Gabriel Aubry is being a bad dad. Well, we don't know that for a fact; all we know is that actress Halle Berry, with whom the model had a daughter, now 3, is claiming that he's been neglectful. She may be right, she may be wrong, but in the eyes of much of the world, Aubry's already guilty.
People can -- and do -- say anything they want in a nasty custody or divorce battle. And as a society, we often tend to assume the worst about men. But what if we're wrong?
We're used to men being violent. Literature, movies and video games are full of heroes and antiheroes who kill and maim their way into our hearts and nightmares. At the same time, we tell boys to "suck it up" instead of expressing pain, leaving them few emotions but anger. Then we chastise them when they actually get angry -- or live in fear of their anger. And sometimes we use the one emotion we've allowed them to our advantage.
Men, of course, aren't the only ones who can do damage; statistics show that women can be just as violent as men. But while the Violence Against Women Act provides millions of dollars for shelters for abused women, you don't see too many shelters -- any, actually -- for abused men. "It's often been taken for granted that women can't really do that much damage, so it's OK to maybe slap your boyfriend or do something of that nature," says Kellie Palazzolo, an assistant professor at Arizona State University's Hugh Downs School of Human Communication who is overseeing research on how college students perceive female and male perpetrators.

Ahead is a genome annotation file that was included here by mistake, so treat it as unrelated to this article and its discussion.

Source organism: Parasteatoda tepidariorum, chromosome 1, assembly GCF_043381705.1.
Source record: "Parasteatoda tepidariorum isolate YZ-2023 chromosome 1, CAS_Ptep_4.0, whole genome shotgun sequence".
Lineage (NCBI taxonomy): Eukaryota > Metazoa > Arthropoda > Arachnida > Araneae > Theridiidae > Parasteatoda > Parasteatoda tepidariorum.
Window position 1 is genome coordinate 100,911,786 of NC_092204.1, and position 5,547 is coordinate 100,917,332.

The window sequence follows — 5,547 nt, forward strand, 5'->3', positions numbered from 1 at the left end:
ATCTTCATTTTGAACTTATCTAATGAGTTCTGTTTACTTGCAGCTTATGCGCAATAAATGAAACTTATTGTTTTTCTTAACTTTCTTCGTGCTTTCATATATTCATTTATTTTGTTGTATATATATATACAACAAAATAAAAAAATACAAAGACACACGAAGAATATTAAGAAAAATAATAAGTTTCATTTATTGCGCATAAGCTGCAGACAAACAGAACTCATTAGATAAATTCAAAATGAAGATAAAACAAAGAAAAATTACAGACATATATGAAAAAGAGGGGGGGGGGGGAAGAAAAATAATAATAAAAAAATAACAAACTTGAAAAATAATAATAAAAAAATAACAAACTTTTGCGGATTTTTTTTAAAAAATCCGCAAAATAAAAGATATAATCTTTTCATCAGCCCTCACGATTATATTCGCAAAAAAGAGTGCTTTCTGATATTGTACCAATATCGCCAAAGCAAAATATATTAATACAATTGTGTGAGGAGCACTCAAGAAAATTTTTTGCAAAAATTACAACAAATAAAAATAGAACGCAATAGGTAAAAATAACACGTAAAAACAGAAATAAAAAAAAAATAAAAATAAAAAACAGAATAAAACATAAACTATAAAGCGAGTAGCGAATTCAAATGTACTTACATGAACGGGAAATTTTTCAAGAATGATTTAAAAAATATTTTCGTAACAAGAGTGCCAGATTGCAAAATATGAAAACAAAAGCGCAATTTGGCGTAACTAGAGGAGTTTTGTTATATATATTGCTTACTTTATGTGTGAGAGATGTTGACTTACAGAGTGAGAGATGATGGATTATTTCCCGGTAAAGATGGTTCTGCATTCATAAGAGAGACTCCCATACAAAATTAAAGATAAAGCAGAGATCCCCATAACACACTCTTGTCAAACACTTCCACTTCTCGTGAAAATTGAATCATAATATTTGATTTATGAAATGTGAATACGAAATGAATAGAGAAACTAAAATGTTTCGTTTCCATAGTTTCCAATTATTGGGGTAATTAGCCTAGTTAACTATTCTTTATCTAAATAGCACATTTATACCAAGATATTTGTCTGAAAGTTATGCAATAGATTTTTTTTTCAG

That may be why so many women applauded Elin Nordegren's alleged golf club attack on then-hubby Tiger Woods -- we just don't like to think of women being violent except in self-defense. He cheated on her; he made her do that!
And in the "he said-she said" of so many marital breakups, like that of Hulk and Linda Hogan, where she claims he was violent and abusive and he says she's "delusional," or of actress Meredith Baxter, who claims in her memoir, "Untitled", that she was physically and psychologically abused by ex David Birney, while he says her book's "an appalling abuse of the truth," whom do we believe?
Same when it comes to sexual violence. In the "he said-she said" of former International Monetary Fund chief Dominique Strauss-Kahn, who was released from house arrest last week, and the 32-year-old hotel maid he allegedly raped, the maid has a history of lying and Strauss-Kahn has a history of sexual predation. Whom do we believe?
Hélène Périvier, co-director of the gender program at Paris' Institut d'Etudes Politiques, worries the fallout of the DSK case may hurt women; while false reports of rape and sexual violence are statistically rare, she says, "it suffices to cement doubts and discredit the word of women going to the police in the future."
But women, like men, lie, and the results can be devastating. And false reports of rape and sexual violence are not as statistically rare as Périvier and others may believe, according to many experts, including Dr. Warren Farrell, chair of the Commission to Create a White House Council on Boys to Men, who details the results of numerous studies in his books "Father and Child Reunion" and "The Myth of Male Power." In fact, they occur often during divorce.
As Farrell writes:
"Men are about 19 more times more likely than women to say they have been falsely accused of sexual abuse. About 85 percent of these abuse allegations are made by women during battles over parent time, during the throes of divorce, or when a live-in situation is failing. ... "(A) sex-abuse charge -- even if false -- often costs the father his job, his health, his friends, his reputation, and his relationship with his child."